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Take Me Home, Country Roads


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West Virginia is by far one of my most favourite locales to travel in. Endless opportunities for backpackers, hundreds of miles of back roads to travel, dozens of quaint festivals and small towns to enjoy, and the "larger" cities are no bigger than 50,000 in population (to put their population bleed it in a good light). This thread covers the highlights of the state.


Spruce Knob and Seneca Rocks

Authored on November 16, 2008 at American Byways by Sherman Cahal

Noted as the first National Recreation Area in a national Forest, the Spruce Knob-Seneca Rocks National Recreation Area contains Spruce Knob, the highest peak in West Virginia, and the dramatic Seneca Rocks. Nestled between the two are numerous breathtaking mountaintop meadows and prairies, serene waterfalls and meandering streams, and trails that wonder through thickets of huckleberry.

While not the highest peak in the state, Seneca Rocks offers a dramatic, rocky contrast to the relatively serene North Fork Mountain. On the other hand, Spruce Knob is West Virginia's highest mountain peak at 4,863 feet and is located in one of the most scenic and remote locales in the state. It is also the highest peak in the Allegheny Mountains. The area is also home to Spruce Knob Lake, the highest lake in the state.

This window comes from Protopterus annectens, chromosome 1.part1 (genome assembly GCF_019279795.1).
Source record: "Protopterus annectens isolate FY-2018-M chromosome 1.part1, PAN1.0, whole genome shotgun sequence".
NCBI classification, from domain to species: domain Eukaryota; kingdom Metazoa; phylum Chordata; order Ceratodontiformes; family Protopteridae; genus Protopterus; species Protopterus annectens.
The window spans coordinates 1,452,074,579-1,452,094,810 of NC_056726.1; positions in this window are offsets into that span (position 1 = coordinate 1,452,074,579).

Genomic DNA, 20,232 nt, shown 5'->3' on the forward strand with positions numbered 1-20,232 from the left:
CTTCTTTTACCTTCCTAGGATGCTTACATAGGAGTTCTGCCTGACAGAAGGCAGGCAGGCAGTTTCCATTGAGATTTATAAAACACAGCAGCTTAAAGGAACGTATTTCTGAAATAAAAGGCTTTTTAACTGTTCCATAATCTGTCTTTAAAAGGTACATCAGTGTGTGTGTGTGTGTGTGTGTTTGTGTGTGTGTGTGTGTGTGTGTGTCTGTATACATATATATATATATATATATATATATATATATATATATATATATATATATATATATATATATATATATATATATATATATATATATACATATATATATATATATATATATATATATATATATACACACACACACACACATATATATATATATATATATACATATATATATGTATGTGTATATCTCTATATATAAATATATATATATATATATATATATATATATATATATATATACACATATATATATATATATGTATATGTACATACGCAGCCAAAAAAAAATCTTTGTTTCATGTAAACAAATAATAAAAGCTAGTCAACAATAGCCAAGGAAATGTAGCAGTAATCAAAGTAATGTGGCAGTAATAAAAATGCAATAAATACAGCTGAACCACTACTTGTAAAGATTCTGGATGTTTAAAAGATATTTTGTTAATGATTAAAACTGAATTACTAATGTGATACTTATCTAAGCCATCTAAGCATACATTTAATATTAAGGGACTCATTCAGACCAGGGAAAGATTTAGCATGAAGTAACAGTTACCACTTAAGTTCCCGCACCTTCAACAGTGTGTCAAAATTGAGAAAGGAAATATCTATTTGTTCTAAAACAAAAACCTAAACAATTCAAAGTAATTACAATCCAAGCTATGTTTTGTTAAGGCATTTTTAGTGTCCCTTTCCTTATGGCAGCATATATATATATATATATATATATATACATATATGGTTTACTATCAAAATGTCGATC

For the Spruce Knob-Seneca Rocks National Recreation Area guide are over 50 photographs, extensive trail descriptions, camping information, and for the first time, trail maps and elevations. Here are a few more photographs for sample:


Spruce Knob, West Virginia's highest point.


A view from the High Meadows Trail, which traverses through four breathtaking mountain meadows.


The Huckleberry Trail leads from Spruce Knob down to Seneca Creek, and passes by... many thickets of huckleberry and blackberry.


Upper Falls of Seneca Creek, one of the many highlights along the creek.


Your author's campsite for the night, alongside a small 6' waterfall on the Seneca Creek Trail. There are numerous cleared regions for camping.


A bountiful meadow and wetland, partially created by a beaver dam along the Seneca Creek Trail.


The viewing platform at Seneca Rocks.


West Virginia's highest lake, Spruce Knob Lake is partially covered in fog in the early morning.

Find more of this at American Byway's Spruce Knob-Seneca Rocks National Recreation Area guide!

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